You may have heard the terms "simple" and "compound" interest "n" times in school. You may have solved various problems on these concepts as well. But it was not until you started your career that you realised how important they are for our personal finances. It is these rates that decide how much your investment will yield at the time of maturity or how much you will pay on interest for availing a loan. Knowing these calculations will help you make smart financial decisions.

Read on to learn more about simple interest and compound interest.

## What is simple interest?

Simple interest represents the cost of borrowing. It is the interest levied solely on the principal amount. Simple interest is ideal for loan products because as a borrower, you only need to pay interest on the actual sum borrowed from your lender for a specific period.

Simple interest is used in consumer loans and vehicle loans. However, instead of using simple rates, that is also sometimes known as flat rates, in the context of loan products, lenders use reducing rates. Under this rate, the interest is calculated on the outstanding debt rather than the original loan amount.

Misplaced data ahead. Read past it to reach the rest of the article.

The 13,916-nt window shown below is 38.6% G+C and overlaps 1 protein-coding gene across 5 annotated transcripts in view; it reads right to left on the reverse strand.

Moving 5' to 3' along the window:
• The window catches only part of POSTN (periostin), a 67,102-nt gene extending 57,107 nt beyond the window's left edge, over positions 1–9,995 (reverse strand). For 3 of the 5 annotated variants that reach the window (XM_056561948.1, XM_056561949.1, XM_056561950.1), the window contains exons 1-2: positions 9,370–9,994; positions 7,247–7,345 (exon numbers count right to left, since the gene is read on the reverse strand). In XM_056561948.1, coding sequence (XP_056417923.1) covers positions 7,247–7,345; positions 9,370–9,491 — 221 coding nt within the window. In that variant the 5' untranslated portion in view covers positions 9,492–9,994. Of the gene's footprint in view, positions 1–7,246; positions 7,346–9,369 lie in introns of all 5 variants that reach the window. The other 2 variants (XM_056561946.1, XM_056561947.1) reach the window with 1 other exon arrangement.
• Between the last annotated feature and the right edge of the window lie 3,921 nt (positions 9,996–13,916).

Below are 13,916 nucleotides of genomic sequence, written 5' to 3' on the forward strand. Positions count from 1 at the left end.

Fixed deposits and bonds are two examples of investment products that use the simple interest concept.

## How does simple interest work?

Simple interest is easy to calculate. You need to multiply the applicable interest rate by the duration and principal amount. Here is the formula.

Simple Interest = (Principal × Rate × Tenure)

*Note: The tenure can be in days, months, or years. You must adjust the rate accordingly. *

Let us take two illustrations to get the concept better.

### Scenario 1